Buffy tells Snyder she’s supposed to get something from Morgan’s locker, but when she opens the dummy’s case, it’s empty.

So, who was watching this go down?

Nope, not creepy at all.

Cut to Morgan fighting with Sid, or maybe himself, because we don’t see Sid’s face to know if his eyes and mouth are moving independently or not. Either way, “Sid” is saying that he knows Buffy is “the last one” needed for him to get free.
At the Maison du Summers, Buffy argues with her mom re: talent show attendance. See, Buffy’s mom wants to go to support Buffy, and Buffy is having none of it. Joyce asks Buffy if anything else is wrong, but Buffy tells her there’s just a lot of stuff going on. Then she gets ready for bed, and when she turns out the light…

After the commercial break, Buffy wakes to the pitter patter of creepy little feet. She screams, and Joyce runs in. Buffy insists there’s something in her bed, but Joyce reassures her there’s nothing there, before telling her not to sleep with the window open. And Buffy realizes that she didn’t.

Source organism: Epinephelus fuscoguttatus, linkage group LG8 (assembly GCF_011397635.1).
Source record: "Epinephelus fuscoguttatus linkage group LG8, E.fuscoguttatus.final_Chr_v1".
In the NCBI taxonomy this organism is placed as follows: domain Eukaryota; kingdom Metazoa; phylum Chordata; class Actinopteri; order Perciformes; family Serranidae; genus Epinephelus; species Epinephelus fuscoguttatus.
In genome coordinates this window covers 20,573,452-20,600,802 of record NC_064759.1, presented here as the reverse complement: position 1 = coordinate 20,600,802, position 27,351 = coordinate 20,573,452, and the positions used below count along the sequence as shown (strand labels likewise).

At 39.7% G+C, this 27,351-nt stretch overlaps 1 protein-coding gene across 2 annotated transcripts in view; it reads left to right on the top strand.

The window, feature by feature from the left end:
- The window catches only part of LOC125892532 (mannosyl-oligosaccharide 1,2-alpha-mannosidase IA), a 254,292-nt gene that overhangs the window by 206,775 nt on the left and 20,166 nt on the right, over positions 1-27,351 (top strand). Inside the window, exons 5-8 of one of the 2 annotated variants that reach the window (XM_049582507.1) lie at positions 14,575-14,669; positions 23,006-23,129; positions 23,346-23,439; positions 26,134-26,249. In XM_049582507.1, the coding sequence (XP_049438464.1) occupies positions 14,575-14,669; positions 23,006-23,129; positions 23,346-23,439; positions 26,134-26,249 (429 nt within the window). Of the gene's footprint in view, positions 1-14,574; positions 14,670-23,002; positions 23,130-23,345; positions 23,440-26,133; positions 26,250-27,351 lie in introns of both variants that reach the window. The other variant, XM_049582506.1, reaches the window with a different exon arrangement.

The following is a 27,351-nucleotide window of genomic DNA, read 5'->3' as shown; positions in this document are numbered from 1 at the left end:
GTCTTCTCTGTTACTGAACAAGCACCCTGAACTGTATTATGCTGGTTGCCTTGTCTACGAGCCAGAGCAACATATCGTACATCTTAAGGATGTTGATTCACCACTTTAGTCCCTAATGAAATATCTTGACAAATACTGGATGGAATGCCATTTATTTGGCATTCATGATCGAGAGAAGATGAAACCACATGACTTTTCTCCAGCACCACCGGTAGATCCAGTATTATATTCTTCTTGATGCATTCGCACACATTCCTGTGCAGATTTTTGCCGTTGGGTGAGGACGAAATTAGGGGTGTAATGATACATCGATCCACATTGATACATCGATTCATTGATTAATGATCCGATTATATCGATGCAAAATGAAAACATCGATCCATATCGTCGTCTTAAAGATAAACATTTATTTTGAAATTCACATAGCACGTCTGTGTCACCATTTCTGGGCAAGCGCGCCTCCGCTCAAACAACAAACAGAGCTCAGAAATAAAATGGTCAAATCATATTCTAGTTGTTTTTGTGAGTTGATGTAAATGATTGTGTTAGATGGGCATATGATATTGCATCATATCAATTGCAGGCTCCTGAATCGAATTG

At talentless show rehearsals, Magician Guy is not doing the greatest. Cordelia follows Giles around, badgering him about the order of acts in the show, and he takes a tip from Xander and implies that her hair is messed up. It works, Cordelia runs away to do emergency hair maintenance, and Giles has a little giggle about it and OMG, allow me a moment of squee.
But things get decidedly less funny when Buffy turns up and tells the Scoobies that Sid the dummy was in her room the night before, and that he was alive. By the way, Sarah Michelle Gellar’s delivery of “And he was alive,” is probably the cutest thing that has ever happened on this series. The Scoobies are having a hard time processing the allegation that a ventriloquist dummy attacked Buffy and was working alone: